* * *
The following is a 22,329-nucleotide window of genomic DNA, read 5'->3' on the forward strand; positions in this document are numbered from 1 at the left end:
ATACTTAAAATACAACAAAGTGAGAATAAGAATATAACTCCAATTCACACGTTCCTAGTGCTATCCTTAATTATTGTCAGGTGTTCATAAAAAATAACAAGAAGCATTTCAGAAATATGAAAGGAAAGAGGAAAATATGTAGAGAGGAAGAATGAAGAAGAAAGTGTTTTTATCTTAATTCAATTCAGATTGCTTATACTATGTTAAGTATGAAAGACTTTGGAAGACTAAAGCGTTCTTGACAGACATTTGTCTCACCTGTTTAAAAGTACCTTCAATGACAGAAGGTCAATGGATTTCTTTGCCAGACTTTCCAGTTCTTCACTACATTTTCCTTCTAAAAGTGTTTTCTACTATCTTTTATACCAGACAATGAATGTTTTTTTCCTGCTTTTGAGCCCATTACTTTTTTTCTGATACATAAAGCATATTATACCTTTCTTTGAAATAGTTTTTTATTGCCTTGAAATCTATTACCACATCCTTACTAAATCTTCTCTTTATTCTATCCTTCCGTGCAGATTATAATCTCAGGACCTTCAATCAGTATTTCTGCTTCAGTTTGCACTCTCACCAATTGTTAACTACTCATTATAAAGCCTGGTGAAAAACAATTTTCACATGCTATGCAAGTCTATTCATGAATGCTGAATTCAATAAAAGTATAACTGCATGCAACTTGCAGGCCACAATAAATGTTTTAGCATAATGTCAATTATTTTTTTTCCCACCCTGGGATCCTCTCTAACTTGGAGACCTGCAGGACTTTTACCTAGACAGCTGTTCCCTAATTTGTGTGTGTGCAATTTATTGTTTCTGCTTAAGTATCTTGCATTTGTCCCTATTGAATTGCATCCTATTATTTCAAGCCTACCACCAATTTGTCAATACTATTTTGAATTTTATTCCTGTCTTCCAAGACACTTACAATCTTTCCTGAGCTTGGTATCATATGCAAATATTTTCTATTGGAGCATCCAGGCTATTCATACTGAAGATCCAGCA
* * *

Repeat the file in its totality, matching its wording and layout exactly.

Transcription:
The following is a 22,329-nucleotide window of genomic DNA, read 5'->3' on the forward strand; positions in this document are numbered from 1 at the left end:
ATACTTAAAATACAACAAAGTGAGAATAAGAATATAACTCCAATTCACACGTTCCTAGTGCTATCCTTAATTATTGTCAGGTGTTCATAAAAAATAACAAGAAGCATTTCAGAAATATGAAAGGAAAGAGGAAAATATGTAGAGAGGAAGAATGAAGAAGAAAGTGTTTTTATCTTAATTCAATTCAGATTGCTTATACTATGTTAAGTATGAAAGACTTTGGAAGACTAAAGCGTTCTTGACAGACATTTGTCTCACCTGTTTAAAAGTACCTTCAATGACAGAAGGTCAATGGATTTCTTTGCCAGACTTTCCAGTTCTTCACTACATTTTCCTTCTAAAAGTGTTTTCTACTATCTTTTATACCAGACAATGAATGTTTTTTTCCTGCTTTTGAGCCCATTACTTTTTTTCTGATACATAAAGCATATTATACCTTTCTTTGAAATAGTTTTTTATTGCCTTGAAATCTATTACCACATCCTTACTAAATCTTCTCTTTATTCTATCCTTCCGTGCAGATTATAATCTCAGGACCTTCAATCAGTATTTCTGCTTCAGTTTGCACTCTCACCAATTGTTAACTACTCATTATAAAGCCTGGTGAAAAACAATTTTCACATGCTATGCAAGTCTATTCATGAATGCTGAATTCAATAAAAGTATAACTGCATGCAACTTGCAGGCCACAATAAATGTTTTAGCATAATGTCAATTATTTTTTTTCCCACCCTGGGATCCTCTCTAACTTGGAGACCTGCAGGACTTTTACCTAGACAGCTGTTCCCTAATTTGTGTGTGTGCAATTTATTGTTTCTGCTTAAGTATCTTGCATTTGTCCCTATTGAATTGCATCCTATTATTTCAAGCCTACCACCAATTTGTCAATACTATTTTGAATTTTATTCCTGTCTTCCAAGACACTTACAATCTTTCCTGAGCTTGGTATCATATGCAAATATTTTCTATTGGAGCATCCAGGCTATTCATACTGAAGATCCAGCA